Chinese mobility solution to ‘straddle’ queuing traffic investigated by Eric Volkman. [Mob.Volkman.2016.06.17]

It’s like a scene from the early Steven Spielberg truck-chase movie, Duel – you’re driving along a motorway when a huge towering bus advances to loom just behind you. Apparently unaware of its speed, it rapidly gains on your car, soon accelerating to just behind it. And then, with a fresh burst of acceleration, it’s right on top of you

But if a visionary new public transport idea comes to fruition, that situation will be perfectly normal, not scary in the least, and hardly fatal. A company has designed and started building a ‘straddle bus’ whose body rides above the road, allowing cars to freely pass underneath.

Fittingly, that company – TEB Technology – is based in China, location of some of the worst traffic snarls on earth. The Beijing-based firm’s Transit Elevated Bus is an elegant solution that takes at least some of the strain off overcrowded roads.

The Transit Elevated Bus straddles the road (hence the ‘straddling’ description) on a pair of tracks either side of the street. The tracks are protected by guardrails to keep them free of cars and pedestrians. The craft consists of a series of cars that are just over two car lanes in width, providing enough room for a pair of vehicles to pass side-by-side below.

Much like an old-fashioned tram, the bus is powered by electricity. This also feeds the illuminated undercarriage of the vehicle’s cars, so the drivers of the automobiles underneath won’t suddenly experience a sudden blackout as they motor along.

TEB Technology isn’t shy to tout the infrastructural and economic advantages of its brainchild. “The biggest advantage is that the bus will save lots of road space,” chief engineer Song Youzhou said in an interview with New China TV. “It [performs] the same function as the subway but it costs only 16% of what the subway costs. Manufacturing and construction time[s] are also much shorter.”

Quoted in a New York Times story, Song said that the cost of each bus would run around $4.5M (£3.4M), roughly one-sixteenth that of a subway train.

The company claims this bus can potentially replace up to 40 standard buses. The benefits it could bring by clearing the road space currently occupied by said buses are obvious. Meanwhile the savings on fuel thanks to the all-electric operation could be enormous, and in the process help clean up the notoriously thick pollution fogging Chinese cities.

The Transit Elevated Bus is a monster, as it needs to be for a public transport vehicle in this most populated of the world’s nations. Each car stands 4.8 metres high, spans 7.8 metres in width, to cover those two traffic lanes, and is 22 metres long. The idea is to connect four cars together, which collectively would provide space for around 1,200 passengers. As for speed, the Transit Elevated Bus can hum along at up to 60kmh (37mph).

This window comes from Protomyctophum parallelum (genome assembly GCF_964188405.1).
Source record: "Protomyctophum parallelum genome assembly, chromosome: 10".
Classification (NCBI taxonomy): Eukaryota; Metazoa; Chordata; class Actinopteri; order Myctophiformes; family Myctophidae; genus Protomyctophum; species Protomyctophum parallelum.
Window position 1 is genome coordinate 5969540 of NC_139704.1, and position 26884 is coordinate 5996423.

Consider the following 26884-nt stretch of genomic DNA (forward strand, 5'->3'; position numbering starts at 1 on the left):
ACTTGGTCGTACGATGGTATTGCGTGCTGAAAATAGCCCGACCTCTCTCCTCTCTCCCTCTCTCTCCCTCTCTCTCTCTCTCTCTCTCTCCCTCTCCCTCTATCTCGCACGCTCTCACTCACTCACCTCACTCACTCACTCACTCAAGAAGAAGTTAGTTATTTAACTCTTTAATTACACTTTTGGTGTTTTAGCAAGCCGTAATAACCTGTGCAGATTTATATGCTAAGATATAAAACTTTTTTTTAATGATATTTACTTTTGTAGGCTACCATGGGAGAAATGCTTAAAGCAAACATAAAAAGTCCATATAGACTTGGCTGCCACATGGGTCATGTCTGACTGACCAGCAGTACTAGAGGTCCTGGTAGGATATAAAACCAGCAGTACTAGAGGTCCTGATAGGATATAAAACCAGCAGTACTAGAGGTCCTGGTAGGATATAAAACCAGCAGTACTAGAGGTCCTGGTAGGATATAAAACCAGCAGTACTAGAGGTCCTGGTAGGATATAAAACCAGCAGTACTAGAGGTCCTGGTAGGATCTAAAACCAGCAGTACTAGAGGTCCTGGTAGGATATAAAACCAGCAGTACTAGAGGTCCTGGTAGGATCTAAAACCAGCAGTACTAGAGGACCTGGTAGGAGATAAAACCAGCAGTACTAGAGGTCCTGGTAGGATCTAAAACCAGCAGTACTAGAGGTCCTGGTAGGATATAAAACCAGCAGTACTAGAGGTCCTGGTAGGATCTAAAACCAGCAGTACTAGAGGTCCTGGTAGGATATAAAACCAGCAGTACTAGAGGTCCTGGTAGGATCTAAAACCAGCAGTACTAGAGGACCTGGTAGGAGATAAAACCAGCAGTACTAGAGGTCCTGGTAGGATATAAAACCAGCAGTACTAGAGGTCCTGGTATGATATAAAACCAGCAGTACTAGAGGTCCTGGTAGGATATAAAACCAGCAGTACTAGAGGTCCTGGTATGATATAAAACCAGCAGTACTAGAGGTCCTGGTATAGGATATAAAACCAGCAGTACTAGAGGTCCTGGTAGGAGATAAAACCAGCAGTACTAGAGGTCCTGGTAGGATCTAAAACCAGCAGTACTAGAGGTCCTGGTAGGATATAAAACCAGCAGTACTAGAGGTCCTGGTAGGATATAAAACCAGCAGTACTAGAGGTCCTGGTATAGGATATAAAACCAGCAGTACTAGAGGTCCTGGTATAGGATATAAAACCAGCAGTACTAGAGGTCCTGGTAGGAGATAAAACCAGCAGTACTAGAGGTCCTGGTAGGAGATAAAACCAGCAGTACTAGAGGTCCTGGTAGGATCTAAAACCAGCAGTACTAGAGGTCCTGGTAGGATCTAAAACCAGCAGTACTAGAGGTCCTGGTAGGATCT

This model is an evolution of an earlier concept devised by Song, the 3D Fast Bus. This was similar in terms of concept, design, and capacity. The differences are that 3D Fast Bus anticipated using a mix of electricity and solar to power its operation and consisted of a single long car as opposed to the series of Transit Elevated Bus.

That version of the straddling bus was to be built, then tested as a pilot project in traffic-choked Beijing. The 3D Fast Bus’s design, however, met with criticism from transportation experts and the pilot project was cancelled. Following that, it was back to the drawing board.

Stretching back further, at the end of the 1960s American architect Craig Hodgetts dreamed up a similar but far wilder idea, the Landliner. This was essentially a more massive straddle bus, similarly elevated, with a set of turbine engines placed on “nearly friction-free” air cushion bearings that moved it along a dedicated pair of tracks. It was to travel at 60mph along the track, which would connect New York, Washington, D.C., and Boston.

Unlike the modern straddle bus designs – or any other known vehicle, come to think of it – the Landliner was to ride in constant motion, never stopping once. Passengers were to embark and disembark by using local buses; these would meet up with the Landliner, travelling at the same speed. A “great claw” would descend to lift the bus into the larger craft. The opposite process would move passengers from Landliner to their ultimate destination.

The renderings of the Landliner look like funky science-fiction from a bygone era. In contrast, the Transit Elevated Bus seems to be accelerating very close to reality. The bodywork of the first model was completed this past April in a factory located in the eastern Chinese city of Changzhou. And before long, it’ll actually be making journeys, albeit very abbreviated ones – Song claims that the cities of Nanjiang, Qinhuangdao, Shenyang, Tianjin, and Zhoukou have all signed agreements with TEB Technology to launch pilot projects. The first trial began in Qinhuangdao this summer, on an extremely limited 300 metre-long test track.

Consumer Telematics Show 2017

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